All the latest UK technology news, reviews and analysis

Microsoft and FBI take down $500m Citadel botnet

06 Jun 2013
malware virus security threat breach

Microsoft and the FBI have taken down a botnet that controlled millions of infected PCs, which was responsible for more than $500m in bank fraud.

The botnet, dubbed Citadel, consisted of more than 1,400 instances located the US, Europe, Hong Kong, Singapore, India and China. The Citadel malware was used to install key-logging tools on victims' PCs, stealing their online bank credentials.

Brad Smith, Microsoft general counsel, said: “The harm done by Citadel shows the threat that botnets, malicious software, and piracy pose to individuals and businesses around the world."

Microsoft first began tracking the Citadel botnet in early 2012, working with financial services firms and law agencies, including the FBI, to instigate the co-ordinated takedown.

Last week it filed a civil suit against the botnet controllers in a US District Court in North Carolina. Yesterday Microsoft officials, along with US Marshals, seized servers from data centres in New Jersey and Pennsylvania as part of the effort.

FBI executive assistant director Richard McFeely said: “[These] actions represent the future of addressing the significant risks posed to our citizens, businesses, and intellectual property by cyber threats and malicious software, which are often enabled by counterfeit and unlicensed software."

According to Microsoft, those behind Citadel spread the malware using pirated Windows XP product keys, which it claims demonstrates the links between software piracy and cybercrime.

Microsoft also admitted that it does not expect to have wiped out the Citadel botnet fully, simply because of its sheer size. But it expects to be able to use the seized equipment to help strengthen its defences against future attacks.

The software titan has taken a more aggressive stance against botnets in recent times, launching several takedown campaigns. Earlier this year, it disrupted the Bamital botnet, believed to have infected thousands of PCs, which were used to conduct click fraud on a massive scale. Other attempts to counter the 'bot herders' have seen Microsoft sinkhole the Kehlios botnet, although new versions have subsequently re-emerged.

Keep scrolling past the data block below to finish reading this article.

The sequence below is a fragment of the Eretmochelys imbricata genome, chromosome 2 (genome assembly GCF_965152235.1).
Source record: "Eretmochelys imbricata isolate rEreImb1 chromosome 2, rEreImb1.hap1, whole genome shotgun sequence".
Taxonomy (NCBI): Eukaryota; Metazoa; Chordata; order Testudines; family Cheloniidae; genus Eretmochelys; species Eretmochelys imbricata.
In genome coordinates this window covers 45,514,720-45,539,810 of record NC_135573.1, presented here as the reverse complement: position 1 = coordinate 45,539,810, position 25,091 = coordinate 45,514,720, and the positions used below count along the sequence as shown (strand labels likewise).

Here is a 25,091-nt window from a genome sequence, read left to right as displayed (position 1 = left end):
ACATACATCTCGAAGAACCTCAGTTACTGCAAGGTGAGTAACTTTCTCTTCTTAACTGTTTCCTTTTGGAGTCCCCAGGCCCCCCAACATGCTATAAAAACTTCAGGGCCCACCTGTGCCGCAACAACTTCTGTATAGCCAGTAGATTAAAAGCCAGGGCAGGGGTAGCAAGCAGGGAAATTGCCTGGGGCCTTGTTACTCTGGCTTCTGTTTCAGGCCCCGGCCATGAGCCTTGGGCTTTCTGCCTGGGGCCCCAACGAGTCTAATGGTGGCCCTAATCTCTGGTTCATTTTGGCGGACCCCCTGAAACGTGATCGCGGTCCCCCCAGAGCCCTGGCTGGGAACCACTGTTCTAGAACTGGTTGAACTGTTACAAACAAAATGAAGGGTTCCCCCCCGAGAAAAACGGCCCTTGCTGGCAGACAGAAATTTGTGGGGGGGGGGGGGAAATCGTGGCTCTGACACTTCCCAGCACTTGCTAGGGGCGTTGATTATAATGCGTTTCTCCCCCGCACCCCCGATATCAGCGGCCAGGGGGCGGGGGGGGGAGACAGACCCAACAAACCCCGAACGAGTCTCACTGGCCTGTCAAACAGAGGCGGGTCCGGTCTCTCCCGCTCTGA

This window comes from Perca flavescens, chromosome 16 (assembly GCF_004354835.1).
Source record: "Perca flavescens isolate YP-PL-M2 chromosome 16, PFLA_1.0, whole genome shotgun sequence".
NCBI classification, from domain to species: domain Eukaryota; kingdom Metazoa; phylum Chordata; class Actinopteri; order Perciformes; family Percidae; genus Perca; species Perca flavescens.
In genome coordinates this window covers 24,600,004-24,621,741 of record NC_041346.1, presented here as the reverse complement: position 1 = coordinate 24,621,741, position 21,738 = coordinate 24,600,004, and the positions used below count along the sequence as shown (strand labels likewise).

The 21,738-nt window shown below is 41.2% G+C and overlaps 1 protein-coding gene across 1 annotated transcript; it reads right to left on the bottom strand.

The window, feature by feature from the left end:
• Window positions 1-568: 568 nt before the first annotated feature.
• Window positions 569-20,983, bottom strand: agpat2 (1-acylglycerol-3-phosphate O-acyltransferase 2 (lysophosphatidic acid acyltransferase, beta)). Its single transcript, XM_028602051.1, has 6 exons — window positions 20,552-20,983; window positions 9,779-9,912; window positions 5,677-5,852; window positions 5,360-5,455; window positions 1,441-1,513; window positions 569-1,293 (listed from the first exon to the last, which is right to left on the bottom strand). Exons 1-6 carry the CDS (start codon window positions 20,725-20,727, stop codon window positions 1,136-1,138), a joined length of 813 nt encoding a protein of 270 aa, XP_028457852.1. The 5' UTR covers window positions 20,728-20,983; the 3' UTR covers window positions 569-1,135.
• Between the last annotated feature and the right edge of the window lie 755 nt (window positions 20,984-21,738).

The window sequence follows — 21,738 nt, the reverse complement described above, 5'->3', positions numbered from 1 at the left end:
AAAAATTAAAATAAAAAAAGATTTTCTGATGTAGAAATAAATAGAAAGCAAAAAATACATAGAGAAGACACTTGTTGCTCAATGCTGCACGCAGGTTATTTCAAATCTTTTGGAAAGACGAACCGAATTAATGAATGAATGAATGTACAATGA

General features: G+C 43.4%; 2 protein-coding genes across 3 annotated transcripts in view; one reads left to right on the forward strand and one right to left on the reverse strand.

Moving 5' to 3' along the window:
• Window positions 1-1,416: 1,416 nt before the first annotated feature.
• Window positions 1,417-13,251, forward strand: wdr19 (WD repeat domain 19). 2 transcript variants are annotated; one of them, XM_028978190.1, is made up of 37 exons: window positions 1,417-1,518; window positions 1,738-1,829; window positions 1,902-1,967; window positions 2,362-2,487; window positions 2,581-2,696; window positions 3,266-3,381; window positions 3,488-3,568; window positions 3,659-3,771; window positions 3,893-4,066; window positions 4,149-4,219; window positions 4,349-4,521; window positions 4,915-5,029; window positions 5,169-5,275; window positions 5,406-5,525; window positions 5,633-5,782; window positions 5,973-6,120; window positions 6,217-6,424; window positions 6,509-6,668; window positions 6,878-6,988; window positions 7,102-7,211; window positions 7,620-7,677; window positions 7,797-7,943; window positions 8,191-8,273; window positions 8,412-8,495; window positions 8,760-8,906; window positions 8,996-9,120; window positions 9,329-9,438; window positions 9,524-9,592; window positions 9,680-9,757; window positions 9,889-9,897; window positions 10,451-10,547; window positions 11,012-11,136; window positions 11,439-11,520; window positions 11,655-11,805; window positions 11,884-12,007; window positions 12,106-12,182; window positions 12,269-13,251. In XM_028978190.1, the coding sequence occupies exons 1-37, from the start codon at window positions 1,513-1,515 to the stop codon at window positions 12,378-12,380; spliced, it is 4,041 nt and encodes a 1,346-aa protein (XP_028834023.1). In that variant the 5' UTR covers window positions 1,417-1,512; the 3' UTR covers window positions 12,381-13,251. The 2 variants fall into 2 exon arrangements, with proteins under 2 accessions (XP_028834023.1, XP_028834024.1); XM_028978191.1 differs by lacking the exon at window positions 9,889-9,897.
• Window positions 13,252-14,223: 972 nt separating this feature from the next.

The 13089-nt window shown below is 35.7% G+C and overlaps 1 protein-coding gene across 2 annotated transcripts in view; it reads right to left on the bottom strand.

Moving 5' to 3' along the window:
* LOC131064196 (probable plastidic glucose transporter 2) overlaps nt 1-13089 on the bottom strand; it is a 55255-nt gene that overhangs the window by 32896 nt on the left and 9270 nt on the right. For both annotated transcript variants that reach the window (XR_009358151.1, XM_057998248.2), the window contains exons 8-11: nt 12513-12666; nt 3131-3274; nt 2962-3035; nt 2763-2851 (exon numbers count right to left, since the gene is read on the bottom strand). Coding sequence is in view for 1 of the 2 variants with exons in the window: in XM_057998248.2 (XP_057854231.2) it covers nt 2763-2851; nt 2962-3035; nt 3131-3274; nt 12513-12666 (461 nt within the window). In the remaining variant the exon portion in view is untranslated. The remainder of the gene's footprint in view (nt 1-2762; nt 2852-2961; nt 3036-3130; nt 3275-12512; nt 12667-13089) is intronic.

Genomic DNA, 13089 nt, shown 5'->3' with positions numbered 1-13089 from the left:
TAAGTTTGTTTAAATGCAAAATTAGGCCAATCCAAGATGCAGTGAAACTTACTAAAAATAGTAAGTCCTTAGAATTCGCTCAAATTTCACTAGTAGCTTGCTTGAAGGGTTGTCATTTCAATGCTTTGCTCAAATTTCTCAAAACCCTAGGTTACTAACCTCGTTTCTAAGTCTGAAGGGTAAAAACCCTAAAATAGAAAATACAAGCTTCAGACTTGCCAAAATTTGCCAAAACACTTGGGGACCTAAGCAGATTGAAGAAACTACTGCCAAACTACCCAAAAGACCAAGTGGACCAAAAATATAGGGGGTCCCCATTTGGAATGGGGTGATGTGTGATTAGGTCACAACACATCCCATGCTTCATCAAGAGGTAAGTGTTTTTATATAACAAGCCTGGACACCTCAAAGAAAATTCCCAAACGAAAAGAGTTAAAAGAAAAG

• Comment  
  • Tweet  
  • Google plus  
  • Facebook  
  • LinkedIn  
  • Stumble Upon  
More on Security
What do you think?
blog comments powered by Disqus

BYOD vs CYOD vs BYOC poll

Which approach is your firm taking to managing employees' mobile devices?

Popular Threads

Powered by Disqus
Galaxy S5 vs Xperia Z2 home screen

Xperia Z2 vs Galaxy S5

We break down the strengths and weaknesses of the two Android heavyweights

Updating your subscription status Loading

Get the latest news (daily or weekly) direct to your inbox with V3 newsletters.

newsletter sign-up button

Data protection: the key challenges

Deduplication is a foundational technology for efficient backup and recovery


iPad makes its mark in the enterprise

The iPad can become a supercharged unified communications endpoint, allowing users to enhance their productivity

Software Development Engineer

Develop: Customise: Configure. Maximise your technical...

Junior Developer Hedge Fund C# WPF .Net - London

Junior Developer C# .Net - Mayfair Hedge Fund Junior...

IT Database Administrator (SQL)

Say hello to big brands & bigger career opportunities...

Magento Developer

Tile Mountain is a one stop online shop for all your...
To send to more than one email address, simply separate each address with a comma.